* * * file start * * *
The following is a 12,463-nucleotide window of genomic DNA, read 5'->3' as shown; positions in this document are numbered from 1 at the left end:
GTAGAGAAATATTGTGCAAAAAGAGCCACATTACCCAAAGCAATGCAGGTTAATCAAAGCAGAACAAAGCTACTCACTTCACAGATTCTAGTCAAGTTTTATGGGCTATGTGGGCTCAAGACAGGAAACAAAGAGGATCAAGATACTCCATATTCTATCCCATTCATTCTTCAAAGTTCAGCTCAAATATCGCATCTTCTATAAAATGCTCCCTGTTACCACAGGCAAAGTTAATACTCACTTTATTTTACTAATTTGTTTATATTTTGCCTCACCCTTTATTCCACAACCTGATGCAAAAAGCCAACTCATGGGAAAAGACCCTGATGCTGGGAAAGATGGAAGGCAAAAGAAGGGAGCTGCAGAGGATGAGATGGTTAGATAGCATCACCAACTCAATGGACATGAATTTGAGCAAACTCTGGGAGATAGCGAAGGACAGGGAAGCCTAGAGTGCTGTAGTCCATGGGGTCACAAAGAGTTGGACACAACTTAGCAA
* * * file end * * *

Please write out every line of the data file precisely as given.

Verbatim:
The following is a 12,463-nucleotide window of genomic DNA, read 5'->3' as shown; positions in this document are numbered from 1 at the left end:
GTAGAGAAATATTGTGCAAAAAGAGCCACATTACCCAAAGCAATGCAGGTTAATCAAAGCAGAACAAAGCTACTCACTTCACAGATTCTAGTCAAGTTTTATGGGCTATGTGGGCTCAAGACAGGAAACAAAGAGGATCAAGATACTCCATATTCTATCCCATTCATTCTTCAAAGTTCAGCTCAAATATCGCATCTTCTATAAAATGCTCCCTGTTACCACAGGCAAAGTTAATACTCACTTTATTTTACTAATTTGTTTATATTTTGCCTCACCCTTTATTCCACAACCTGATGCAAAAAGCCAACTCATGGGAAAAGACCCTGATGCTGGGAAAGATGGAAGGCAAAAGAAGGGAGCTGCAGAGGATGAGATGGTTAGATAGCATCACCAACTCAATGGACATGAATTTGAGCAAACTCTGGGAGATAGCGAAGGACAGGGAAGCCTAGAGTGCTGTAGTCCATGGGGTCACAAAGAGTTGGACACAACTTAGCAA